By Peter C. Glover
UK Energy plc is not in the best of hands. Quite honestly, the Muppets could have come up with a more coherent script than that contained in the coalition’s new energy bill.
With investor interest in developing North Sea oil and gas fields running at an all-time high, and parts of the UK onshore and offshore sitting on potentially world class shale gas reserves, it beggars belief that David Cameron’s coalition partners could end up presenting UK energy as a bad news story.
Somehow they managed it.
Faced with a choice of looking across the English Channel to Europe or across the Atlantic to the United States to see how best energy is ‘done’, the new UK draft energy bill has ‘sponsored by Brussels’ stamped all over it. In short, the bill prioritises nuclear power and renewables overlooking what actually drives the economy (and will for decades): fossil fuels, especially shale gas. While nuclear is important in the mix, the UK would benefit greatly by extending the life of existing power stations – were it not for the pointless obsession of meeting EU emission targets. And, in electricity generation terms, wind and solar are just ‘kids’ stuff’: overly-expensive kids’ stuff at that.
In socialist Europe, centralized energy controls have stymied shale gas development through crassly stupid fracking bans and swathes of greens taxes and subsidy regimes which have greatly increased fuel poverty via some of the highest electricity prices in the world. Over in the States, despite President Obama’s centralizing socialist ambitions that saw him derail the Keystone Pipeline project, America’s more free market energy industry is currently transforming the entire face of US energy. The US shale revolution has already halved gas prices with the switch to gas more generally fuelling a manufacturing revival, including an estimated one million associated new jobs.
A no brainer? Not it seems for the UK coalition. The architect of the UK’s reversal of economic fortunes in the 1980s, partly via energy deregulation, Lord Nigel Lawson, neatly sums up the philosophy of the new bill. Now Chairman of the Global Warming Policy Foundation (GWPF), Lawson warns: “The Energy Bill constitutes a disastrous move towards a centrally planned energy economy with a high level of control over which forms of energy generation will be favoured and which will be stifled. The government even seeks to regulate the prices and profits of energy generation.”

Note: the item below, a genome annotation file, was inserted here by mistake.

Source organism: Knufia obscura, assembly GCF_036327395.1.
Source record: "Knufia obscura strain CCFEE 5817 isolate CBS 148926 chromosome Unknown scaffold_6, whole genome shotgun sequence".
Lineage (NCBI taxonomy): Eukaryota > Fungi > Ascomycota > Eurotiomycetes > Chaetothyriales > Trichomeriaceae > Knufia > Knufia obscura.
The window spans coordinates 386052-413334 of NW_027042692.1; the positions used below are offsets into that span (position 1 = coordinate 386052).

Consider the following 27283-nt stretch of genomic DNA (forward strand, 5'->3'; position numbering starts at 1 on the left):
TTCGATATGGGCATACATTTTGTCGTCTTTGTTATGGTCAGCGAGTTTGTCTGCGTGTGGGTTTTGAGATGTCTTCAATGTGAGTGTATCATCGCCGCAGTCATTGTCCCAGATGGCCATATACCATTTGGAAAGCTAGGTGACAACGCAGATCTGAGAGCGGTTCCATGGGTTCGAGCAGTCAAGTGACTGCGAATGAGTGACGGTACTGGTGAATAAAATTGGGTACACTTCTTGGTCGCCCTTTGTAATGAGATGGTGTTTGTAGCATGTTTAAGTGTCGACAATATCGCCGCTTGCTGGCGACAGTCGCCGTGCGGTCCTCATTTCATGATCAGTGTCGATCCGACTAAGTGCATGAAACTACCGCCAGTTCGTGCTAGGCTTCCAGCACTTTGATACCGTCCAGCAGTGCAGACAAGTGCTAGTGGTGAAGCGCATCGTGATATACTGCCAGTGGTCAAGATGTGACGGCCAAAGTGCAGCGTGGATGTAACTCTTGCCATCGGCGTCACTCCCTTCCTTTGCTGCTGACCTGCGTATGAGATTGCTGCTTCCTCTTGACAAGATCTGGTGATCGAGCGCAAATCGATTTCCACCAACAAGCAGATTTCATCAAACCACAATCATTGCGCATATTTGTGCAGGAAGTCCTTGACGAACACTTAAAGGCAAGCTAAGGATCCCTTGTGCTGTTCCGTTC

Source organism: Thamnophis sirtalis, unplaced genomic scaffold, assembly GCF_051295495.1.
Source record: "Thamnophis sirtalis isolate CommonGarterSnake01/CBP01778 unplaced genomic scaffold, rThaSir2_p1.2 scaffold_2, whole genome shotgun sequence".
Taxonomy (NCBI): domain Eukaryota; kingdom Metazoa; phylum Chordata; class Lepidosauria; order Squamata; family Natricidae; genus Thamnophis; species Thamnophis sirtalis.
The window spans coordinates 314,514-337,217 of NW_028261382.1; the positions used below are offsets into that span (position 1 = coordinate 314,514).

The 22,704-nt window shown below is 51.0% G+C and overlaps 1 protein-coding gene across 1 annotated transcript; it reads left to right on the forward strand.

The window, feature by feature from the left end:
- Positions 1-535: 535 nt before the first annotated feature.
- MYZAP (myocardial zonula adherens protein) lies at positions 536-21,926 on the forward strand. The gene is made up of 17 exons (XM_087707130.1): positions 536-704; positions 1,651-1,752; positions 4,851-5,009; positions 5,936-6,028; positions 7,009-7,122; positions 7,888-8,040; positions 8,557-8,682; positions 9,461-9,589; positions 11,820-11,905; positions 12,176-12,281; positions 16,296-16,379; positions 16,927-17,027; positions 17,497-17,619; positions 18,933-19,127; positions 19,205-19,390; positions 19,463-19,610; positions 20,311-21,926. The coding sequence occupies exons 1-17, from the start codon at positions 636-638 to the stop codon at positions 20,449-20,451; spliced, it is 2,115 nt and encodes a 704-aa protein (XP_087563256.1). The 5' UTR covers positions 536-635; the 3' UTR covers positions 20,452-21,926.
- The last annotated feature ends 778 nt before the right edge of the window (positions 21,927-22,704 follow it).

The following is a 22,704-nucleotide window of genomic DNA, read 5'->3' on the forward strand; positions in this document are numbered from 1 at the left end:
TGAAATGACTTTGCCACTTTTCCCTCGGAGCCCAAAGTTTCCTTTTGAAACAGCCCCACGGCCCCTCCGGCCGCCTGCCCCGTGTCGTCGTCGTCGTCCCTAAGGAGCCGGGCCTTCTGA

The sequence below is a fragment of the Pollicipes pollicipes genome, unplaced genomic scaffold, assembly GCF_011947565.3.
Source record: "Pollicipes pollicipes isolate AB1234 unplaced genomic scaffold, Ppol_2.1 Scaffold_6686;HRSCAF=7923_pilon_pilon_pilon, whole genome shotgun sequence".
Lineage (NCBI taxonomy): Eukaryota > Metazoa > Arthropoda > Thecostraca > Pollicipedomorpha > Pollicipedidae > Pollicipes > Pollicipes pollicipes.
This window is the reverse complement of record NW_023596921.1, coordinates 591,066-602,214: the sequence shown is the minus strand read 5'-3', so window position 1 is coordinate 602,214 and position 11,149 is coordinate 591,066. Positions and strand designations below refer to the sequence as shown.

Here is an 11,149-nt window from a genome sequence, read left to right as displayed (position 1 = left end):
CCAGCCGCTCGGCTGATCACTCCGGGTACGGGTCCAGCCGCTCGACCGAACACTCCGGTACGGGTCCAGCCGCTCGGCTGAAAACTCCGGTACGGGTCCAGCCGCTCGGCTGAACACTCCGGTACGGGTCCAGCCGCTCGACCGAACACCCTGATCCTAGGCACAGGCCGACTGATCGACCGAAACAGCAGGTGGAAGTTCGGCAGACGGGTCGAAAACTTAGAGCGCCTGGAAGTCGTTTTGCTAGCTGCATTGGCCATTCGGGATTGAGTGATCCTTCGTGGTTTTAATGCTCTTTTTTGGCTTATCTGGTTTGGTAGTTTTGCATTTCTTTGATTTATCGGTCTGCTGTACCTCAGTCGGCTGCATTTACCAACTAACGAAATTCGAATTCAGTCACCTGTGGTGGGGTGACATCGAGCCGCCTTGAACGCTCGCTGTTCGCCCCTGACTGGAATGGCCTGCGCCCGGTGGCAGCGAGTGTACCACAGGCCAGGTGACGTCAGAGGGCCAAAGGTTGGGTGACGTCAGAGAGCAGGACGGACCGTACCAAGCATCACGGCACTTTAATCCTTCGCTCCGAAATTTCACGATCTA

GWPF Director, Dr Benny Peiser, adds, “At a time when most major economies are gradually returning to cheap and abundant fossil fuels, mainly in the form of coal and natural gas, Britain alone seems prepared to sacrifice its economic competitiveness and recovery by opting for the most expensive forms of energy.”
If creating a business climate attractive to the major investors currently buzzing around North Sea oil and gas and shale gas prospects was envisaged by the bills drafters, it has achieved the polar opposite.
As part of the consultation process, there was also the strange case of the ‘UK shale gas summit’ attended by David Cameron and energy secretary, Ed Davey. In the immediate aftermath, according to a report in The Independent, “senior coalition figures have agreed that shale gas has the potential to be deeply controversial without securing major benefits in lowering carbon emissions or reducing energy costs”. Let me translate: Whilst the UK may well be sitting on a huge domestic energy bonanza that could eclipse North Sea oil and gas, this would upset Eurocratic emission targets, not to mention a few NIMBY voters. Try telling that to the Americans. Anyone in any doubt that market forces alone do not have the power to transform the world is simply not paying attention to America’s revitalized energy sector.